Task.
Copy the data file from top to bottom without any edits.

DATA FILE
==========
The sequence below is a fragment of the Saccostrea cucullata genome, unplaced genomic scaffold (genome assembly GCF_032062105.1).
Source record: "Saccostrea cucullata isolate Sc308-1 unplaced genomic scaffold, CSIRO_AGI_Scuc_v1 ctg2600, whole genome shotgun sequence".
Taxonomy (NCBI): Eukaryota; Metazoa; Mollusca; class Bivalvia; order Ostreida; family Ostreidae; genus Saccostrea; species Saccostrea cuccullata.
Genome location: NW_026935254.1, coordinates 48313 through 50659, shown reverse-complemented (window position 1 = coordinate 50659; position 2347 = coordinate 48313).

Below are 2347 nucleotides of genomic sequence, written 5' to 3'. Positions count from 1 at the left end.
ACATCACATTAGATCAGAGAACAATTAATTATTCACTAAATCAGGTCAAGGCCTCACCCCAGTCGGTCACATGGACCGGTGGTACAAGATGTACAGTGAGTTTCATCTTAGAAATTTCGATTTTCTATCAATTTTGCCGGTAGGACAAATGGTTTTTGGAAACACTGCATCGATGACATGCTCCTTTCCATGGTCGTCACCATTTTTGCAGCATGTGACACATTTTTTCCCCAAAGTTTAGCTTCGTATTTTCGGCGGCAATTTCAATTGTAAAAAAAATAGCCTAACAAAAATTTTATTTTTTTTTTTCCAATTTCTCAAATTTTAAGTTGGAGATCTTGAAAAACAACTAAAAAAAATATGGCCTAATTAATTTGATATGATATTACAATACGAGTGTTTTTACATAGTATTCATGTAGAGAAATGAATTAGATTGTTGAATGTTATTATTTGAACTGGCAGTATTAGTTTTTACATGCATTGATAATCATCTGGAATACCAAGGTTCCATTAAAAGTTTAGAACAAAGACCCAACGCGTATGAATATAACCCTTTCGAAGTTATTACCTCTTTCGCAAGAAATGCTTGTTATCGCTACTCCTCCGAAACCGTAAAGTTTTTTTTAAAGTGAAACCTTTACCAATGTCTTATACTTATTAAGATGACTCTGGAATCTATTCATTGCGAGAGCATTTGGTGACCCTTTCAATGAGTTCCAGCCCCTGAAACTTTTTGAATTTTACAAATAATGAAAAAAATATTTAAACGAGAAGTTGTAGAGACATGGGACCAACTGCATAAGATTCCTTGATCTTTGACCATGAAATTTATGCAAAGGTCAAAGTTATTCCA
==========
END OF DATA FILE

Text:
The sequence below is a fragment of the Saccostrea cucullata genome, unplaced genomic scaffold (genome assembly GCF_032062105.1).
Source record: "Saccostrea cucullata isolate Sc308-1 unplaced genomic scaffold, CSIRO_AGI_Scuc_v1 ctg2600, whole genome shotgun sequence".
Taxonomy (NCBI): Eukaryota; Metazoa; Mollusca; class Bivalvia; order Ostreida; family Ostreidae; genus Saccostrea; species Saccostrea cuccullata.
Genome location: NW_026935254.1, coordinates 48313 through 50659, shown reverse-complemented (window position 1 = coordinate 50659; position 2347 = coordinate 48313).

Below are 2347 nucleotides of genomic sequence, written 5' to 3'. Positions count from 1 at the left end.
ACATCACATTAGATCAGAGAACAATTAATTATTCACTAAATCAGGTCAAGGCCTCACCCCAGTCGGTCACATGGACCGGTGGTACAAGATGTACAGTGAGTTTCATCTTAGAAATTTCGATTTTCTATCAATTTTGCCGGTAGGACAAATGGTTTTTGGAAACACTGCATCGATGACATGCTCCTTTCCATGGTCGTCACCATTTTTGCAGCATGTGACACATTTTTTCCCCAAAGTTTAGCTTCGTATTTTCGGCGGCAATTTCAATTGTAAAAAAAATAGCCTAACAAAAATTTTATTTTTTTTTTTCCAATTTCTCAAATTTTAAGTTGGAGATCTTGAAAAACAACTAAAAAAAATATGGCCTAATTAATTTGATATGATATTACAATACGAGTGTTTTTACATAGTATTCATGTAGAGAAATGAATTAGATTGTTGAATGTTATTATTTGAACTGGCAGTATTAGTTTTTACATGCATTGATAATCATCTGGAATACCAAGGTTCCATTAAAAGTTTAGAACAAAGACCCAACGCGTATGAATATAACCCTTTCGAAGTTATTACCTCTTTCGCAAGAAATGCTTGTTATCGCTACTCCTCCGAAACCGTAAAGTTTTTTTTAAAGTGAAACCTTTACCAATGTCTTATACTTATTAAGATGACTCTGGAATCTATTCATTGCGAGAGCATTTGGTGACCCTTTCAATGAGTTCCAGCCCCTGAAACTTTTTGAATTTTACAAATAATGAAAAAAATATTTAAACGAGAAGTTGTAGAGACATGGGACCAACTGCATAAGATTCCTTGATCTTTGACCATGAAATTTATGCAAAGGTCAAAGTTATTCCA